Vision Quest is probably better known as the first movie with Madonna, and in some countries it is known as “Crazy For You,” because she sings that song in a bar during a dance scene. Everyone knows him as Private Joker, but Matthew Modine got his start in quirky coming of age movies like this one, and Birdy. He had a good little thing going there before Cutthroat Island, which is in the Guinness book of World Records as the Biggest Flop of All Time. I own that movie, and I object, because I thought The Adventures of Pluto Nash topped it. Plus hey, Geena Davis in a pirate outfit is worth ten bucks on a lonely evening.
In Vision Quest, Modine plays a high school wrestler named Louden Swain, who has just turned 18 and realized he hasn’t done much with his life. He feels like he’s been coasting. So he decides to drop 2 weight classes to 168 and take on the 3-time state champion, Brian Shute. While this makes it seem like a Rocky or Breaking Training movie, there’s a lot more to it. And by a lot more, I mean a young, hot, Linda Fiorentino in her first role.
Linda Fiorentino is one of the most underrated Hollywood actresses, and if you haven’t seen The Last Seduction, you haven’t seen one of the best modern film noir since Body Heat. She embodies the femme fatale, and always plays strong women. She even played the descendant of Christ in Dogma, and dispatched some demons. Here, she plays Carla, who’s trying to return a lemon she bought on a car lot where Louden’s father (Ronny Cox) is a mechanic. Louden’s Dad takes her side and loses his job, she loses her car, and she needs a place to stay, so… why not shack up with my horny teenage son?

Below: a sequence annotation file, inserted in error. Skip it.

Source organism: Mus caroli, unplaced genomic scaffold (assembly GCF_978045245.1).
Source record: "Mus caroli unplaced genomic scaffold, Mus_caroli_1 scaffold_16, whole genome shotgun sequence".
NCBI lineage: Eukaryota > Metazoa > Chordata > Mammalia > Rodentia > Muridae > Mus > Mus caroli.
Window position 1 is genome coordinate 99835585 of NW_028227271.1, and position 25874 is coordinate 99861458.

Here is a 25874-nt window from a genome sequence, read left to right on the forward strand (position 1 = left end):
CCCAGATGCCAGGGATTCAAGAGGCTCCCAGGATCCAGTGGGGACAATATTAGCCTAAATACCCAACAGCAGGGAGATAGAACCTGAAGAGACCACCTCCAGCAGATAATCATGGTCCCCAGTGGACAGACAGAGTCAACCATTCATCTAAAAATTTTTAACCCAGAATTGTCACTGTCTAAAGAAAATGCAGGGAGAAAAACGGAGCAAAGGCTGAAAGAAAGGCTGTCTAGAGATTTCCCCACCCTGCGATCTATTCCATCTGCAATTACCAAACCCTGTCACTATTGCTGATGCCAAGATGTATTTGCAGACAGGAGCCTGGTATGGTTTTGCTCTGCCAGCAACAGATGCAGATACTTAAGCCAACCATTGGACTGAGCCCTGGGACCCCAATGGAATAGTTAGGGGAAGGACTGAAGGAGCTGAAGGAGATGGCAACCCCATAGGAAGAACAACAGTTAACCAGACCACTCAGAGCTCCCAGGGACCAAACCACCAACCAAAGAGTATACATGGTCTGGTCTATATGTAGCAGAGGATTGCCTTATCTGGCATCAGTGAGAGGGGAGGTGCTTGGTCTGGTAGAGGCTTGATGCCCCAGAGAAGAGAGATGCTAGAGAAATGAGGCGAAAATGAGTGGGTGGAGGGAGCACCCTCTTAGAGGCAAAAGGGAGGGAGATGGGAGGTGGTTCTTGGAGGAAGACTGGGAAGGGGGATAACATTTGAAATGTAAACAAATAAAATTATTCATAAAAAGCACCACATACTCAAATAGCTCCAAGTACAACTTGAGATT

Louden is also friends with Kuch, a mohawked chopper-driving punk also on the wrestling team, who tells him that his decision to take on the big champ is a vision quest, giving us the title of the movie, and thankfully no hokey Hollywood pseudo-spiritualism. They sneak over to Shute’s high school to see how he trains, and we find him walking up and down the bleachers with a huge log over his shoulders, like Arnie in Commando.